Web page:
How many skim coats?

Okay, so my Shearwater Sport is pretty much built.  Time for the final coat(s) of epoxy.  The manual says "Skim coats", but doesn't say how many.  And the skim coat(s) are for the inside as well as the outside?  If more than one, a 220 scuff sand in between?




4 replies:

« Previous Post       List of Posts       Next Post »

RE: How many skim coats?

   Probably at least 2 skim coats to fill the weave, then at least one more coat.  That will probably be a minimum if you did a good job with glassing. Keep the coats thin: runs, drips and excess build up actually create more sanding work.  You can search the forum or watch the build videos on this site to understand the topic "fill the weave."  Scotchbright pad or very light scuff sanding between coats until the weave is filled - don't sand into the cloth fiber. Damage the glass absolutely as little as possible - add coats until you can sand without hitting any glass fiber. Or maybe I should say don't sand into the cloth unless there is a big lump/bad area at a curve or joint or overlap somewhere that needs to be removed/made flat, so that area can then get its cover-coats along with the rest of the boat. Once the weave is filled (is no longer detectable when sanding), add probably one more coat, then do final sanding - the goal being to get so you can achieve a flat-sanded surface, at about 180-220 grit, that becomes a uniform dull grey, no localized shiny spots on the surface when sanded with a flat pad. (Go to 220 or better if you're going to varnish, otherwise sanding swirls might potentially show when you do your first coat of varnish.) If you actually achieve this uniform dull/grey finish you're well on your way to being able to do a furniture-grade-level paint or varnish finish.  If you get close, just so long as there is no raw glass fiber sticking out from the surface of the epoxy, you'll still have a watertight, durable, serviceable and nice boat from a 10 feet away viewpoint.

RE: How many skim coats?

   I forgot to add, how well you finish the inside is up to you. I never go for a full "fill the weave" finish inside anywhere. Typically just one light sanding of the original glassing coat, and one overcoat, with light finish sanding in areas that won't be be visible. Don't sand over the final epoxy coat in any area that won't be getting paint or varnish - you want to leave that last coat shiny.

In visible areas of the cockpit (those that need to be varnished or painted for U/V protection) maybe I go for a bit better finish - not so much as to fully fill or smooth out the weave, but to ensure the general smoothness of the wiping, waxing and bailing surface so it doesn't have nooks and crannies, making it harder to keep boat clean and dry.

RE: How many skim coats?

Bubblehead - Thanks for your reply, however, per the manual, I filled the weave as I went.  So I've sanded to boat to smooth out at least some of the imperfections in that job and these are the final coats before varnish.  The first one is on.  Took about 1 1/2 cups.  Just wondering whether to spend cup or so of epoxy or declare victory.


RE: How many skim coats?

   If you are able to sand to a smooth, flat surface with no (or few) low (shiny) spots without cutting into any glass fibers, there's very little to be gained from additional epoxy coats.  And where there are minor shiny spots, hit them lightly with the scotchbrite pad before varnishing or painting.  Give a good, lint free alcohol wipedown just prior to applying the first coat of varnish or paint.  Use the time saved from not doing the extra coat of epoxy to add an extra coat or two of varnish.  Getting the extra varnish on will never be easier than now, and having 5 (or more!) coats allows the top couple of coats to be "sacrificial." Extra varnish coats (for me) aren't about looks, they are about longevity of the finish, and saving work maintaining the finish over the life of the boat.  Depending upon how you use, store, U/V, salt exposure, etc. 3 to 8 years from now the surface of the varnish will start to age - become more brittle, yellow, have micro-cracks, be prone to mildew growth that won't want to wipe off, etc..  When you've got a good deep varnish finish, all you need to do is lightly sand through the first couple of weathered coats, and then add back some new coats to refresh your finish. Having 3 or fewer coats on as an initial finish means that ALL of your varnish is aging (impacted by oxygen and U/V), and as soon as that first coat near the wood "ages-out" you are into a much more involved strip and re-varnish project.  If kept protected by top coats, those undercoats might go for 20 years or more without ever failing.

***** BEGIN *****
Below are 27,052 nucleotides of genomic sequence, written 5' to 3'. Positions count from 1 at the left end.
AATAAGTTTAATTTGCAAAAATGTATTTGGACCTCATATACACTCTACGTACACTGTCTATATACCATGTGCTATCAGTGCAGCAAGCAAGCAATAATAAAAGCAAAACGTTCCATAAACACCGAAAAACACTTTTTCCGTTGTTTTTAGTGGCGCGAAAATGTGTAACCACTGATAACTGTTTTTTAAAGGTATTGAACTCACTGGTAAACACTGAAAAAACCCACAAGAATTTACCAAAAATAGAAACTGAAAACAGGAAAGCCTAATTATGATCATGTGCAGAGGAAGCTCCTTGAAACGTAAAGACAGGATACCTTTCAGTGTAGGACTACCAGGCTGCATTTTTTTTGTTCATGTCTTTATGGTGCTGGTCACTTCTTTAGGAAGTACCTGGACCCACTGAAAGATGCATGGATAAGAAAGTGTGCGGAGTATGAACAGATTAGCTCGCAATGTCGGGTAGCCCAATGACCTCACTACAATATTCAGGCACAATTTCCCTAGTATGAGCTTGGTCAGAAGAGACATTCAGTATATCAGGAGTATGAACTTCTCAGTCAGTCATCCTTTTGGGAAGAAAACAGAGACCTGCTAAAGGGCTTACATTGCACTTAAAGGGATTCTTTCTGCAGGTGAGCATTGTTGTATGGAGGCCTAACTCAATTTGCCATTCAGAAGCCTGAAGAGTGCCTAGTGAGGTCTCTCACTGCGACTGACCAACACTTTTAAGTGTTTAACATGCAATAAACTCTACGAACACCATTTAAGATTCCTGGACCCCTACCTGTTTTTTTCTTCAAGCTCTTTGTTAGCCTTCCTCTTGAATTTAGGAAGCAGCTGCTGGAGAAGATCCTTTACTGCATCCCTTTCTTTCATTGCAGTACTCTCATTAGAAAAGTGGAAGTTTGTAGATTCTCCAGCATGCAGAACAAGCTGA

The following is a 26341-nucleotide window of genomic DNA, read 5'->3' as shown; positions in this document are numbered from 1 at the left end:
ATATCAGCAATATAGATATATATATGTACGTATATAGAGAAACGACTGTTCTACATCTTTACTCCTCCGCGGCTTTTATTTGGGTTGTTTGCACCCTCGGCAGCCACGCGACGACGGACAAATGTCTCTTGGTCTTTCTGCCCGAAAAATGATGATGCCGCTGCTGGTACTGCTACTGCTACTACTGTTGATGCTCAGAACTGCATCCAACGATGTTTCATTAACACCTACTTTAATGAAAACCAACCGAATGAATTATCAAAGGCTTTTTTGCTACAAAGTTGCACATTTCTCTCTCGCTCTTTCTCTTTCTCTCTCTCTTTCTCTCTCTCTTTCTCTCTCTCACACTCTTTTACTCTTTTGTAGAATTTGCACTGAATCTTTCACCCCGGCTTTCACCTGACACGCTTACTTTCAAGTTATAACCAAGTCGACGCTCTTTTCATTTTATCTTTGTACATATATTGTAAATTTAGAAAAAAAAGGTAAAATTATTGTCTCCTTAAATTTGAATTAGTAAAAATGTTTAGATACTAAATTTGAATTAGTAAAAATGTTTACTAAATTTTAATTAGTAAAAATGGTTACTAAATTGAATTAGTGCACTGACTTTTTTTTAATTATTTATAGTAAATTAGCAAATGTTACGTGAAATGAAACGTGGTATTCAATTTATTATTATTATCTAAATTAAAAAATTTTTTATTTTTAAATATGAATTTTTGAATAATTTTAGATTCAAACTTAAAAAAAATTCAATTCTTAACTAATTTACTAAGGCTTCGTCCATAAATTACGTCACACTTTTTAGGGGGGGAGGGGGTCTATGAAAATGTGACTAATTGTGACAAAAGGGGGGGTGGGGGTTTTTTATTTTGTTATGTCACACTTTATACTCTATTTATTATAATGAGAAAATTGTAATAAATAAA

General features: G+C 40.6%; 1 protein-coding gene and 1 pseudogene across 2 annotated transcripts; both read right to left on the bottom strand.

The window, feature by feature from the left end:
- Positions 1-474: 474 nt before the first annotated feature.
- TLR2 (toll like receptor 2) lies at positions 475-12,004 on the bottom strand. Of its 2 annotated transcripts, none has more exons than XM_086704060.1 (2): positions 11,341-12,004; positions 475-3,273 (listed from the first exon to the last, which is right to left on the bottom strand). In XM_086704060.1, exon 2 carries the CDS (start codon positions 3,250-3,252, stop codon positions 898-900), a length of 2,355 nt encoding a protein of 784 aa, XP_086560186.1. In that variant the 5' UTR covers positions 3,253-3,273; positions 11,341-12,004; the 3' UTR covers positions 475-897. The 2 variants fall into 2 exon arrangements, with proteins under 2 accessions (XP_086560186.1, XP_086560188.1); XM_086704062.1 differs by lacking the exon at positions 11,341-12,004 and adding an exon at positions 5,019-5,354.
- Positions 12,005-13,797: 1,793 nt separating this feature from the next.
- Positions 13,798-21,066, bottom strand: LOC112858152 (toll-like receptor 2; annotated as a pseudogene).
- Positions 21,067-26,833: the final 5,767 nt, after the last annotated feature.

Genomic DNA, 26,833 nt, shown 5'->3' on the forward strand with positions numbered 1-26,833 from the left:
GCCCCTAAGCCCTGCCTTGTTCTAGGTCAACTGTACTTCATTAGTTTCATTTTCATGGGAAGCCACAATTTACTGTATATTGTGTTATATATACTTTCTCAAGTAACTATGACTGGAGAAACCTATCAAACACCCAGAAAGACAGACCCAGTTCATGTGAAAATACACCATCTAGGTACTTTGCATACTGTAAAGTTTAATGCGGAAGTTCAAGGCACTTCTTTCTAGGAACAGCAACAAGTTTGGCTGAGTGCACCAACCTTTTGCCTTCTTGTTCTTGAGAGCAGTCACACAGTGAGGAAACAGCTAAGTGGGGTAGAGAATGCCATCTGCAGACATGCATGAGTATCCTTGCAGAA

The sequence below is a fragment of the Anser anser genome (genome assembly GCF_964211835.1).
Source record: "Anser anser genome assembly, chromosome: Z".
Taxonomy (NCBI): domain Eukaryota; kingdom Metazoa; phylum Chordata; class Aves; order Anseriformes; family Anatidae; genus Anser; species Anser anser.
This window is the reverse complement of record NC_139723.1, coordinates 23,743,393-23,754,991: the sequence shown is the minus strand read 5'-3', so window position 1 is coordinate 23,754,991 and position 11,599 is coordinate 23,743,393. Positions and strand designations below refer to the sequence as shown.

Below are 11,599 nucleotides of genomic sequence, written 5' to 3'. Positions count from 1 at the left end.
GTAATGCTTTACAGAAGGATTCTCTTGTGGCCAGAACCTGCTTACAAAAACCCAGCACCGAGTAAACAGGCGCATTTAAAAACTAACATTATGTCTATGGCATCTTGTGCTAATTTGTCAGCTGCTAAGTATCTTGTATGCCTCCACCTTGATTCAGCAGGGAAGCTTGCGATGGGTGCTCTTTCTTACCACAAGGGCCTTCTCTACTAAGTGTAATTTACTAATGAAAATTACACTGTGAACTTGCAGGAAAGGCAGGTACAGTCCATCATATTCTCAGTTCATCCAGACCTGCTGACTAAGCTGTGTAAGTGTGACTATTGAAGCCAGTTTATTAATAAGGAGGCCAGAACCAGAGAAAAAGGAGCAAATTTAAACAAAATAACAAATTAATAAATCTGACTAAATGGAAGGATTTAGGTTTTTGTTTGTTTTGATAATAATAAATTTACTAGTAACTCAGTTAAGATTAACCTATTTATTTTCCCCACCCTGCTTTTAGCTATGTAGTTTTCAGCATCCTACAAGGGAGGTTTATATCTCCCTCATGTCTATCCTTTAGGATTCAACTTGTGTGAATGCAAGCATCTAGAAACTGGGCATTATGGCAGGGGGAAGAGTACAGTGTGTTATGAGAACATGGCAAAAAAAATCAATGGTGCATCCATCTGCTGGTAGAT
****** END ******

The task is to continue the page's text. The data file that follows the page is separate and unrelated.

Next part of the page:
And contrary to some others' opinions, I'm a firm believer in waxing over paint and varnish a couple of times/year. (Don't wax for at least 2 months after applying varnish, let the varnish get good and hard.) I believe the wax layer protects the top varnish layers from the elements, and for the same reasons as above, adds to THEIR longevity. On a kayak a wax job is over and done with almost before you start - and if waxing a couple of times per year adds an EXTRA 2-3 years before ever needing any varnish refresh, that's a great thing.

« Previous Post     List of Posts     Next Post »

Please login or register to post a reply.